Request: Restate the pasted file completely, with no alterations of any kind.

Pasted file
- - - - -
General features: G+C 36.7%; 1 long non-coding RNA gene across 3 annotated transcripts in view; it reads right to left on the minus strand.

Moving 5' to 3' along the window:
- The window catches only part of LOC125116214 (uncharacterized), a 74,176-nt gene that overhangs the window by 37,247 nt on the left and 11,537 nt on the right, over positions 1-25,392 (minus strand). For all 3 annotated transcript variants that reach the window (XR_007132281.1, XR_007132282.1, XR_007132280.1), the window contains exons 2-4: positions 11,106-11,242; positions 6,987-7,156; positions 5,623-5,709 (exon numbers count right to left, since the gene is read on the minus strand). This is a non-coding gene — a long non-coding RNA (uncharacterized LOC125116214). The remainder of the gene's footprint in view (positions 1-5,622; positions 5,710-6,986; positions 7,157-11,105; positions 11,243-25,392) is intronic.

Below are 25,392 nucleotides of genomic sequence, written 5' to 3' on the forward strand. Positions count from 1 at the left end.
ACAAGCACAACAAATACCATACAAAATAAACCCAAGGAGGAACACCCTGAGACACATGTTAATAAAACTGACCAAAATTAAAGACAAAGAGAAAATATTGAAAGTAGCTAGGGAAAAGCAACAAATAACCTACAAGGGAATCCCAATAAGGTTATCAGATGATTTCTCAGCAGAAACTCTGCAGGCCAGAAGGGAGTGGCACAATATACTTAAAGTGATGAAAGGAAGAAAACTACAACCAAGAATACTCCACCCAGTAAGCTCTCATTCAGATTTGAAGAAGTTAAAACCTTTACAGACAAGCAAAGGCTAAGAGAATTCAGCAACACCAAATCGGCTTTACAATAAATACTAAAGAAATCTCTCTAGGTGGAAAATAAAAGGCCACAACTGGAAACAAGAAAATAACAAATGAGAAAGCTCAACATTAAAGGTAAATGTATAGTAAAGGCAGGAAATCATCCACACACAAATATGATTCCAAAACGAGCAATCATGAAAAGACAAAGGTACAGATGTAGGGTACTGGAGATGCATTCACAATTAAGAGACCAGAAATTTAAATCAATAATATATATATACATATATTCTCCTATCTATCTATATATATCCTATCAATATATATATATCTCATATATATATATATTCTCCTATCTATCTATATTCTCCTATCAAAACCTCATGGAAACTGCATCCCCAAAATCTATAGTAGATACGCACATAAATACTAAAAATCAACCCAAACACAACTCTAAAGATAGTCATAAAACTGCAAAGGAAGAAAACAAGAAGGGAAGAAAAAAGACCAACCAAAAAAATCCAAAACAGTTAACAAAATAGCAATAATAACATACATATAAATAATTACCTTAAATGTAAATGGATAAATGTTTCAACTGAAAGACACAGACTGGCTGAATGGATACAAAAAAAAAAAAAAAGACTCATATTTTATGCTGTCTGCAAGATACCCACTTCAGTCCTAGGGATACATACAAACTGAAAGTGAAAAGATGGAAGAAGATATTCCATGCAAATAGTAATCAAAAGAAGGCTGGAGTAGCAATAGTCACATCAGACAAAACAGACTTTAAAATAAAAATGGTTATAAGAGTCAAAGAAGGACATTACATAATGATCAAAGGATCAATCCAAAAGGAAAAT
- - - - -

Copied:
General features: G+C 36.7%; 1 long non-coding RNA gene across 3 annotated transcripts in view; it reads right to left on the minus strand.

Moving 5' to 3' along the window:
- The window catches only part of LOC125116214 (uncharacterized), a 74,176-nt gene that overhangs the window by 37,247 nt on the left and 11,537 nt on the right, over positions 1-25,392 (minus strand). For all 3 annotated transcript variants that reach the window (XR_007132281.1, XR_007132282.1, XR_007132280.1), the window contains exons 2-4: positions 11,106-11,242; positions 6,987-7,156; positions 5,623-5,709 (exon numbers count right to left, since the gene is read on the minus strand). This is a non-coding gene — a long non-coding RNA (uncharacterized LOC125116214). The remainder of the gene's footprint in view (positions 1-5,622; positions 5,710-6,986; positions 7,157-11,105; positions 11,243-25,392) is intronic.

Below are 25,392 nucleotides of genomic sequence, written 5' to 3' on the forward strand. Positions count from 1 at the left end.
ACAAGCACAACAAATACCATACAAAATAAACCCAAGGAGGAACACCCTGAGACACATGTTAATAAAACTGACCAAAATTAAAGACAAAGAGAAAATATTGAAAGTAGCTAGGGAAAAGCAACAAATAACCTACAAGGGAATCCCAATAAGGTTATCAGATGATTTCTCAGCAGAAACTCTGCAGGCCAGAAGGGAGTGGCACAATATACTTAAAGTGATGAAAGGAAGAAAACTACAACCAAGAATACTCCACCCAGTAAGCTCTCATTCAGATTTGAAGAAGTTAAAACCTTTACAGACAAGCAAAGGCTAAGAGAATTCAGCAACACCAAATCGGCTTTACAATAAATACTAAAGAAATCTCTCTAGGTGGAAAATAAAAGGCCACAACTGGAAACAAGAAAATAACAAATGAGAAAGCTCAACATTAAAGGTAAATGTATAGTAAAGGCAGGAAATCATCCACACACAAATATGATTCCAAAACGAGCAATCATGAAAAGACAAAGGTACAGATGTAGGGTACTGGAGATGCATTCACAATTAAGAGACCAGAAATTTAAATCAATAATATATATATACATATATTCTCCTATCTATCTATATATATCCTATCAATATATATATATCTCATATATATATATATTCTCCTATCTATCTATATTCTCCTATCAAAACCTCATGGAAACTGCATCCCCAAAATCTATAGTAGATACGCACATAAATACTAAAAATCAACCCAAACACAACTCTAAAGATAGTCATAAAACTGCAAAGGAAGAAAACAAGAAGGGAAGAAAAAAGACCAACCAAAAAAATCCAAAACAGTTAACAAAATAGCAATAATAACATACATATAAATAATTACCTTAAATGTAAATGGATAAATGTTTCAACTGAAAGACACAGACTGGCTGAATGGATACAAAAAAAAAAAAAAAGACTCATATTTTATGCTGTCTGCAAGATACCCACTTCAGTCCTAGGGATACATACAAACTGAAAGTGAAAAGATGGAAGAAGATATTCCATGCAAATAGTAATCAAAAGAAGGCTGGAGTAGCAATAGTCACATCAGACAAAACAGACTTTAAAATAAAAATGGTTATAAGAGTCAAAGAAGGACATTACATAATGATCAAAGGATCAATCCAAAAGGAAAAT